Recently, I was watching the O’Reilly Factor in which comedian Jim Gaffigan spoke about his book Dad is Fat. Much of Gaffigan’s humor is built on the challenges of parenthood with a negative twist on how hard or difficult parenting is.  For instance, in one segment showing his comedy routine, he likened the experience of having several children to being drowned, and as you are drowning, someone handing you a baby.  Of course, the audience all laughed at the irony of this situation, but I found it appalling that the tremendous gift of parenting, a great blessing from God, was likened to such a terrible experience.  We’re told in Psalm 127:3-5, “Behold, children are a heritage from the Lord, the fruit of the womb is a reward. Like arrows in the hand of a warrior,
so are the children of one’s youth.  Happy is the man who has his quiver full of them…”


I have seen the truth of this verse in my own life.  I cannot imagine what about parenting was so horrible that Gaffigan decided to describe it in such negative terms or whether he is just showing weakness of character, disparaging this great blessing for a cheap laugh.  But I know that some day, like all of us, he will stand before God and give account of his deeds and words to a Holy and Righteous God.  Although I cannot explain his words and his negative attitude, I can speak from my own personal experience that parenting is definitely not a burden.  It is sometimes a challenge, but it is most definitely always a rewarding experience that has made me a better man and has given me much joy.  I cannot imagine my life without my children.  I can also understand the description of children in the passage from Psalm 127 as arrows in a quiver.  If children are trained diligently in the ways of the Lord (Proverbs 22:6, Deuteronomy 6:5-7), they can project the sound Biblical and spiritual values of the parents by modeling those values themselves over time as they mature, and they become like arrows shot from the bow of their parents, furthering the testimony and witness of the parents.

Of course, there are no guarantees with children or with any people.  The Bible warns in Jeremiah 17:9, “The heart is deceitful above all things, and desperately wicked;  who can know it?”   So, even the best trained children from a good home can always go wrong.  The humanists will tell you that all are basically good inside and that we are simply products of our environment, good or bad.  But this foolish belief does not recognize the power of the human will to overcome a bad environment, nor does it recognize the sinful nature that we are all born with that can drag us down even if we are born in the best of homes with the best of circumstances.  It would not be too hard to find examples of these truths.  And when a child goes wrong and does so willfully, in spite of all the parent’s efforts, it can be a heavy burden to the heart of a parent who feels helpless to bring the child back and helpless to correct their path no matter what they do or say.  It is at those times that we have only God to turn to in prayer, praying without ceasing for the wayward child.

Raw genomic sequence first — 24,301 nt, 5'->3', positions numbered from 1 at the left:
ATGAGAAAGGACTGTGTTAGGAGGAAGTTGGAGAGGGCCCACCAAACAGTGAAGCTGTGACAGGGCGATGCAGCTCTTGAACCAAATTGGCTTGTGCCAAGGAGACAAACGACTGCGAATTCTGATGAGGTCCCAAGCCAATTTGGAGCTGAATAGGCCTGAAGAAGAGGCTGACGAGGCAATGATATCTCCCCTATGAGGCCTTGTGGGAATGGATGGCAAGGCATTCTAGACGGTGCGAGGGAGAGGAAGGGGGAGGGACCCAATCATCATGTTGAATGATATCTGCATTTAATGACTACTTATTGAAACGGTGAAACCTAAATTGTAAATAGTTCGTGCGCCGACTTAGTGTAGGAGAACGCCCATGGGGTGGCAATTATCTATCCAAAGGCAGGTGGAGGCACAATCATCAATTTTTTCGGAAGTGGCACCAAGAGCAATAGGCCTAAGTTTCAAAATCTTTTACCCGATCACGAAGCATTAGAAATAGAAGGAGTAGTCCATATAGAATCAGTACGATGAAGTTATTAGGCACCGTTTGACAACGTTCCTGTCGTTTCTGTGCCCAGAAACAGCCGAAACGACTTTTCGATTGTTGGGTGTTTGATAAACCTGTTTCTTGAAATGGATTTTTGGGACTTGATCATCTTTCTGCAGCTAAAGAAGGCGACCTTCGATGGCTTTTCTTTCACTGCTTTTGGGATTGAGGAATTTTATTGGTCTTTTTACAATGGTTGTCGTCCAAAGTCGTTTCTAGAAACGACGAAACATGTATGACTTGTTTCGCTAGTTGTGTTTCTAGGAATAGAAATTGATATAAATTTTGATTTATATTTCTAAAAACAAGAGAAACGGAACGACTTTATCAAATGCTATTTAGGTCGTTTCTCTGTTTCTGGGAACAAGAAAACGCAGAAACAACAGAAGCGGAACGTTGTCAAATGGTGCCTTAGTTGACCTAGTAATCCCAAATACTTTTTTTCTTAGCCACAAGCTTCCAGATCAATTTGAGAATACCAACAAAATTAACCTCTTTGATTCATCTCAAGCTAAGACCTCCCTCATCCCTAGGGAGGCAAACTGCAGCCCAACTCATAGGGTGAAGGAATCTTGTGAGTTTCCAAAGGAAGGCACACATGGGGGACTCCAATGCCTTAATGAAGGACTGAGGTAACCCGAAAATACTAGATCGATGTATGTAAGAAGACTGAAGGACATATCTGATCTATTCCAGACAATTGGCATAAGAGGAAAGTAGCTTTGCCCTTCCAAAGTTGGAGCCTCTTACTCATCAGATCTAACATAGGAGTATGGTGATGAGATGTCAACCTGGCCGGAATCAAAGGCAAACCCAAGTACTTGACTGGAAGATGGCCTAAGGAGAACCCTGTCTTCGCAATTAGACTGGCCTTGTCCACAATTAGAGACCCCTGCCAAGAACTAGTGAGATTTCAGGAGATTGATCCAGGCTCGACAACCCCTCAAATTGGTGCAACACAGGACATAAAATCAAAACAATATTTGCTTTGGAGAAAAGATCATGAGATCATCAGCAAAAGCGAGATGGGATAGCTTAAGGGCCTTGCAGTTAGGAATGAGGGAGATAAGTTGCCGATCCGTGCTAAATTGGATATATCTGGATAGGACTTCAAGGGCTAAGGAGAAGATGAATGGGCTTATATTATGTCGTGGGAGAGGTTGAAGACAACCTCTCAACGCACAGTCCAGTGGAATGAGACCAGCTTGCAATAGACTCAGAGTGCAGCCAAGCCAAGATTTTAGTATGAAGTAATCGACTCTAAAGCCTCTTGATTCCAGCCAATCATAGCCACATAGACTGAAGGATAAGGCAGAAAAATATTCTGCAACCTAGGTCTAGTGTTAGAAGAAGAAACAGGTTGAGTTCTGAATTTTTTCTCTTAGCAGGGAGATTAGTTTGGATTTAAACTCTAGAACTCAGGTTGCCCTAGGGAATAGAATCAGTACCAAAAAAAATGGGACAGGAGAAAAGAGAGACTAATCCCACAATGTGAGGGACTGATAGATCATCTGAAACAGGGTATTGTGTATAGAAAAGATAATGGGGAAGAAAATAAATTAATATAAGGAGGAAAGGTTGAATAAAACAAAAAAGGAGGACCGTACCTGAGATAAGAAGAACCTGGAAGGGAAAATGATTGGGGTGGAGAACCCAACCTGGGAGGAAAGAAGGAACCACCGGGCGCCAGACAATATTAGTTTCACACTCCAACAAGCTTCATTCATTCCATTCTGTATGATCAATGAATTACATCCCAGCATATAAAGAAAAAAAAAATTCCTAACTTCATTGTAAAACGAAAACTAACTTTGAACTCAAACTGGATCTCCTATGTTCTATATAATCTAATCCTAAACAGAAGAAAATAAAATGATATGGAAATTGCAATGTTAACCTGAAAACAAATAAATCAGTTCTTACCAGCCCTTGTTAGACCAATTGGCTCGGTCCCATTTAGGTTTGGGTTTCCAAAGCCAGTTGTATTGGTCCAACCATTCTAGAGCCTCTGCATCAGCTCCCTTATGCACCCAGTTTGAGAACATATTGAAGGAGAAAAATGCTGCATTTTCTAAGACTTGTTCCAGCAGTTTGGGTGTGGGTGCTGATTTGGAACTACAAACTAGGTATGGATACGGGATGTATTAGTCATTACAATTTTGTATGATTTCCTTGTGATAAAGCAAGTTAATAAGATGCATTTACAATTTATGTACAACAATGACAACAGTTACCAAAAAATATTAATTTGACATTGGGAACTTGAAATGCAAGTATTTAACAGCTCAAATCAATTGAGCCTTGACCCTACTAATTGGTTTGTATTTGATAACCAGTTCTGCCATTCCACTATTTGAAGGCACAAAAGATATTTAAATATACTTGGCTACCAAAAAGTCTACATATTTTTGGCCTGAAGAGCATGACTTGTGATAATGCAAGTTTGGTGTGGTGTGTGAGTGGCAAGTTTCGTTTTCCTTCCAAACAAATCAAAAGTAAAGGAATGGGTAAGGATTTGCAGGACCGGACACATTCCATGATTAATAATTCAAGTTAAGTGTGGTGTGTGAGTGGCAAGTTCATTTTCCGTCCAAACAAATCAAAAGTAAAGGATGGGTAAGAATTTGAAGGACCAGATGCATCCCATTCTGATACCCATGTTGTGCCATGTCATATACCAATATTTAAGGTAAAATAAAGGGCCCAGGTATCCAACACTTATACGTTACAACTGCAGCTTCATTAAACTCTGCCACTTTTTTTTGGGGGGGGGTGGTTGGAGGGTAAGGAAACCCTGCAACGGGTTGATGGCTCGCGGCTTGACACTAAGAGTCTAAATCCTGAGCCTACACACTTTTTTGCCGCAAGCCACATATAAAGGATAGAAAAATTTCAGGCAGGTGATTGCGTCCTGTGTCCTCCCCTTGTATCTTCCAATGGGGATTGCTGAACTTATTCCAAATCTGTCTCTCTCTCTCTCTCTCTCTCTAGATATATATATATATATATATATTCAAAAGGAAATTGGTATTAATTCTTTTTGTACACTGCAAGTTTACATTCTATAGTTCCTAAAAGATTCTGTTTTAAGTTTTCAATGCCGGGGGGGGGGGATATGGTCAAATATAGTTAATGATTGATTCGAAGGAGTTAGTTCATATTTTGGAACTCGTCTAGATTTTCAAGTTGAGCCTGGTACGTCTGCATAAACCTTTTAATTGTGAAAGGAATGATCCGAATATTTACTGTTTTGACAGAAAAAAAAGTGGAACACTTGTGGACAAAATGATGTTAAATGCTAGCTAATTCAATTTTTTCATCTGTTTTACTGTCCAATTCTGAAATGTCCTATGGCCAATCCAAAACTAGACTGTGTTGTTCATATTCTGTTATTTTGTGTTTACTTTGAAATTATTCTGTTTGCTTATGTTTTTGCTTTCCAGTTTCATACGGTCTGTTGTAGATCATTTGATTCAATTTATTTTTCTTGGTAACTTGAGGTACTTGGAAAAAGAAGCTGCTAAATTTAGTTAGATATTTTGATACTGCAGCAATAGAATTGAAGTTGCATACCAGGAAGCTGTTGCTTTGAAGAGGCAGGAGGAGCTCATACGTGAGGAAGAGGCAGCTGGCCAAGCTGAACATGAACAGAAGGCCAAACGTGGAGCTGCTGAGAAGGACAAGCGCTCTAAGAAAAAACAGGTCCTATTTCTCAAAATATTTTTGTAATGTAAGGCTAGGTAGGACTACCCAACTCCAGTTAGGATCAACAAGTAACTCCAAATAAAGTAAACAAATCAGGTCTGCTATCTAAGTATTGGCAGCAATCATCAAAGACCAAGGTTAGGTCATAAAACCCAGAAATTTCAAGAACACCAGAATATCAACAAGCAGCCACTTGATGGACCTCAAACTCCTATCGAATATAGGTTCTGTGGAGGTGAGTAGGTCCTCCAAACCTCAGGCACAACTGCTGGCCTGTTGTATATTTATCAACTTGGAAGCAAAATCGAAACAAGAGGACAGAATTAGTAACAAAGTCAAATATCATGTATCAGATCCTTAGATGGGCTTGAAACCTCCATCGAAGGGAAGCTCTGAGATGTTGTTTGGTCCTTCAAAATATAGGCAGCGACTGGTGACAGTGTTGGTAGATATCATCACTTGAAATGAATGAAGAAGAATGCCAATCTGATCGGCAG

So, there are certainly struggles that parents go through with their children over the course of many years.  But even these times do not negate the wonderful blessing of being a parent.  If you have been blessed with children, I pray that you will be filled with God’s Wisdom in raising your children, and if you know people around you that have children, I pray that you would remember to lift them up in prayer often so that they train their children in the right path, in the ways of Our Lord.  If you have a wayward child, I pray that you would not give up on that child and that you would not lose hope because we must all never forget that God is the God of the impossible (Matthew 19:26). I have seen Him do the impossible in the lives of people around me, and He has done the impossible in my life so many times (and He is not finished with me yet -- I change almost every day, as I grow more like Him through His training and teaching of me, sanctifying me). 


What has been your biggest challenge in your own Christian walk?  Or if you are a parent, what has been your greatest challenge in raising your children?  What victories have you seen, either in your life, the lives of your children, or the lives of others around you.  I would love to hear from you.
 


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    I'm a retired soldier, having spent 23 years of my life serving our country, actually 30 years when you count the reserve and National Guard time as well.  I believe in servant leaders, following the example of our Lord, and I believe in giving back to the troops once one has attained a certain status or level of success in life.  But I also believe in fighting back against corruption and incompetence wherever you find it if it hurts people.  Our national values were worth dying for.  They are also worth living for.  A man or woman can actually live a life by these principles of humility, service, love, duty, and honor, and have a significant impact on the world around them...if you have the dedication to see it through. 

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